animals (dogs) can be bred".  Once the government is able to establish this
principle, others can work on the details of making changes later. The first
step in their strategy  is to get the hobby breeders "to admit that a
problem exists".  AKC has always believed that "the answer is not in
expanding the scope of the law but in more effective enforcement." That has
not changed.  Over regulation always leads to unintended consequences. The
argument that the importers and those who sell on the Internet need to be
regulated by the federal government should not be linked to the hobby
breeder.   Using numbers like 25 puppies sold a year and breeding less than
7 litters on your premises should not be the way to exclude hobby breedersby
law.  We should not forget that there still remains several other  important
issues that have not been developed and the negotiations are not over. What
this means is that the numbers 25 and 7 can be changed with a simple word or
two.  For example, 25 pups can become 10,  and 7 litters can become 3
litters. What the Senator still has not addressed involves his intentions
about several other areas. He has yet to explain what he intends to do
-         The scope of the minimum "humane care standards" and the
penalties for breeders.
-         The provisions covering breeders who raise puppies in their homes
-         The language that authorizes the USDA to certify inspection
programs of non-governmental organizations.  This area includes private
inspections by contractors which is of particular concern due to a frequent
pattern of incompetence, abuse and corruption where organizations have
already been employed by state and local jusristications.
-   The non-profit entitles such as the shelters and whether they will be
Given all of these uncertainties, there is good reason for concern about
PAWS which is a poorly written statute.
What to do was a question many of you ask.   To date, my email box has over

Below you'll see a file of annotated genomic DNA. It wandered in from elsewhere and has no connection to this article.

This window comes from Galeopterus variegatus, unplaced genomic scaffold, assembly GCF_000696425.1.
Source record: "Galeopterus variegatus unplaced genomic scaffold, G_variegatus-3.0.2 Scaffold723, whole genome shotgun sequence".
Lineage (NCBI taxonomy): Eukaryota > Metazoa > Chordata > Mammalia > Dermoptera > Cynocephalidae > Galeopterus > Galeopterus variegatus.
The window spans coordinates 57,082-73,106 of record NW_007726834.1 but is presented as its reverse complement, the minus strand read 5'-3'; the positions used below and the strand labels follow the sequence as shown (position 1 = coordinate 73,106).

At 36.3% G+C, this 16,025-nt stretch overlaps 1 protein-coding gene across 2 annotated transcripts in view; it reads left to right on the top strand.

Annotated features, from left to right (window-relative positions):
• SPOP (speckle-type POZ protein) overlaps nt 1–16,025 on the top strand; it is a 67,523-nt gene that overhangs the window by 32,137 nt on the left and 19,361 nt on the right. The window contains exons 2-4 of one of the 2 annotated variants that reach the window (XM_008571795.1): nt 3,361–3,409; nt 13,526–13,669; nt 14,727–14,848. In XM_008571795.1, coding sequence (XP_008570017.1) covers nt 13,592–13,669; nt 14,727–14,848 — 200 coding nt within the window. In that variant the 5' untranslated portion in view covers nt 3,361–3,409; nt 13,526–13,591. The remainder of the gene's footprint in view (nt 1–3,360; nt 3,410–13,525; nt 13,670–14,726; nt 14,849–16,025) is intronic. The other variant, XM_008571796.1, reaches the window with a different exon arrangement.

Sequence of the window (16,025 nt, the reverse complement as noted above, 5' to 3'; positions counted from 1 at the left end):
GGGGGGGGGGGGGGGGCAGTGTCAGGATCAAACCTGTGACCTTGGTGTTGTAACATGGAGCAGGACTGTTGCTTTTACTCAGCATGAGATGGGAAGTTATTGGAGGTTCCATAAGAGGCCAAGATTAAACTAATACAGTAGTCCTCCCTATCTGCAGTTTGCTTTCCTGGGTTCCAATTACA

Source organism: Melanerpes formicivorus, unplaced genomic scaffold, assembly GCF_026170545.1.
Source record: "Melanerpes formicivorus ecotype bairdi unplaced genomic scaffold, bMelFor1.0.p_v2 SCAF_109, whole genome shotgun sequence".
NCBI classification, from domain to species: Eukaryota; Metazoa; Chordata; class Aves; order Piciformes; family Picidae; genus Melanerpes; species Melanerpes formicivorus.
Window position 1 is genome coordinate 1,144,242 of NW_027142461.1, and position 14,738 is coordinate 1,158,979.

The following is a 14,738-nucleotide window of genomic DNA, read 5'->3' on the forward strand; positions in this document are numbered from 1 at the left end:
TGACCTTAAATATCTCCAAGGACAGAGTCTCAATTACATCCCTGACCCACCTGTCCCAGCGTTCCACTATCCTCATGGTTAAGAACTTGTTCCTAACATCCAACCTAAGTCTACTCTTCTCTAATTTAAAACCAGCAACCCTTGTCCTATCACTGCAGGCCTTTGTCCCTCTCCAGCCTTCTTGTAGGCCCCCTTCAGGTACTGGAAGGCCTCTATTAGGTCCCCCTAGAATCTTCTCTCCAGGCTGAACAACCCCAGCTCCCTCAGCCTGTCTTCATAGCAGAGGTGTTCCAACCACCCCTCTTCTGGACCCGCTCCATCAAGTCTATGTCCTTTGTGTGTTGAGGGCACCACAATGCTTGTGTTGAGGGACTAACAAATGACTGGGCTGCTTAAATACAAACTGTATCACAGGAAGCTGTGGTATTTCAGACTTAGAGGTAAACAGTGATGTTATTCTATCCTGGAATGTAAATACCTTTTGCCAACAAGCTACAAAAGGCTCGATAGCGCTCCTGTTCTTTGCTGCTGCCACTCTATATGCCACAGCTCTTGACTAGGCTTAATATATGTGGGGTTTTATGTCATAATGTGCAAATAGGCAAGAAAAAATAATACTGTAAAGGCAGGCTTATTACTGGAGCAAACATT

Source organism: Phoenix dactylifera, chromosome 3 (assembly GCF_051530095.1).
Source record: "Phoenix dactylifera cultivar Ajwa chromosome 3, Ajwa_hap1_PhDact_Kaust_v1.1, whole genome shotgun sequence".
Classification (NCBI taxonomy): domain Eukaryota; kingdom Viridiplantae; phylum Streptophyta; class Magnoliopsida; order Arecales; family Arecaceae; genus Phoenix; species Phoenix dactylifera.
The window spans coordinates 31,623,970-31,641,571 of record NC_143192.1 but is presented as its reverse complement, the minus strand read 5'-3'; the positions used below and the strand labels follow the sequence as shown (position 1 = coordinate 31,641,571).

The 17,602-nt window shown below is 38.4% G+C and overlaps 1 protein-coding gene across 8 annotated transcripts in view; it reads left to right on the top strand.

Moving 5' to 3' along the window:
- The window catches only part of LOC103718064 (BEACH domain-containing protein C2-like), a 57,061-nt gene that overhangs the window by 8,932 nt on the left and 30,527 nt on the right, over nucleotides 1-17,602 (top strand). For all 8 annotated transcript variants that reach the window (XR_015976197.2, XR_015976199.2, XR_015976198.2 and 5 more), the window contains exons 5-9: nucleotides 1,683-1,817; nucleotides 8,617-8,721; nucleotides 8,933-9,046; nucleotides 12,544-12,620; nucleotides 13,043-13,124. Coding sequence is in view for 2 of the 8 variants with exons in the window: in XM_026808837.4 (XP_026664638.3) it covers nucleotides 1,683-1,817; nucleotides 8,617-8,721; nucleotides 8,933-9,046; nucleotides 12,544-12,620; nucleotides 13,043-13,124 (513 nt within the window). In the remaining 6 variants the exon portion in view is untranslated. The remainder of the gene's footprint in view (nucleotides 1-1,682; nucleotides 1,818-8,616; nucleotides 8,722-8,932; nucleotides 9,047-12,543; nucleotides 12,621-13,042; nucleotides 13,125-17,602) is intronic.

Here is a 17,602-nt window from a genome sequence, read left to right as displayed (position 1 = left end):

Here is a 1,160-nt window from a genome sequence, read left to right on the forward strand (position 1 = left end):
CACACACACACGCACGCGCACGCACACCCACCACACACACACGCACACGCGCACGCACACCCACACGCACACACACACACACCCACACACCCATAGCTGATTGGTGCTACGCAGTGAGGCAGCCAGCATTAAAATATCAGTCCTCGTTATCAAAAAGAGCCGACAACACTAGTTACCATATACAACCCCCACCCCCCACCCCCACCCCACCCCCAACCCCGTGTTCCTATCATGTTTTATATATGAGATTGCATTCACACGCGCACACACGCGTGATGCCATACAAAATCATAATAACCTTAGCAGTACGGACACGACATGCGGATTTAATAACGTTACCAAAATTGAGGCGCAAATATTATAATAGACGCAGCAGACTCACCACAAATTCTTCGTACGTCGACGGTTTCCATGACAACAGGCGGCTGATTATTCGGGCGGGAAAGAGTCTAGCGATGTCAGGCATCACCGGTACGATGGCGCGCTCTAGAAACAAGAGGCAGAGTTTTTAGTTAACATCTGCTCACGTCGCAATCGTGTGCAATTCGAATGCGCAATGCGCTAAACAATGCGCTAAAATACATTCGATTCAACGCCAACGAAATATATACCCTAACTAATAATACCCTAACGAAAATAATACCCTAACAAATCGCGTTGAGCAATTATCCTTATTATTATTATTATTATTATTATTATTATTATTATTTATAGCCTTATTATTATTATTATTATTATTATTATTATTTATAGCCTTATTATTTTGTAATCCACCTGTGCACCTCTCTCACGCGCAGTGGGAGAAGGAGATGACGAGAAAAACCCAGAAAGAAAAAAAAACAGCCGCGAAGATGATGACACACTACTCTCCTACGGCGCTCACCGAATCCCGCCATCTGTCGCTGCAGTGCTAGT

600 emails from dog owners. It is impossible to read all of them.  But if I
received 600 letters, that would be a   different matter.  The last time
this Senator attempted to regulate hobby breeders we suggested that you and
each of your members and clubs write your US Senator and Representative.
Ask them to not co-sponsor or support PAWS. That approached worked and the
statue died. In this case,  we need to be realistic; this Senator is a
ranking Republican. He can probably get support in the Senate.  However,
the PAWS    statue must still be voted on by the House of Representatives.
So your second letter should be sent to your Congressmen. Remember that
this is a time sensitive problem. If you plan to let your US Senators and
Congressmen know about your feelings and how you want them to vote, act
now. Send letters, emails will not pay off.
Your friends, neighbors, clubs and organizations can defeat this bill or
remove from it all reference to hobby breeders by the numbers.
Thanks for your concern. I hope these answers have addressed your questions.
Carmen Battaglia


Here follows some interesting news:
"The Center for Consumer Freedom is
contributing $15,000 toward construction of a
new animal shelter in Yadkin County, NC, after
commissioners rejected a similar offer from the
People for Ethical
Treatment of Animals (PETA) at a county
commission meeting last month. The $15,000
offer from PETA was rebuffed by County
Commissioner Brent Houser, who led dissenters
in rejecting the offer, in
light of recent revelations that Peta has links to domestic terrorist groups"


1,122 Posts
Personally, I support the bill. I am pro animal rights and believe that regulation of breeding at the level proposed can only benefit the quality of life of puppies, dams, and sires.

17,659 Posts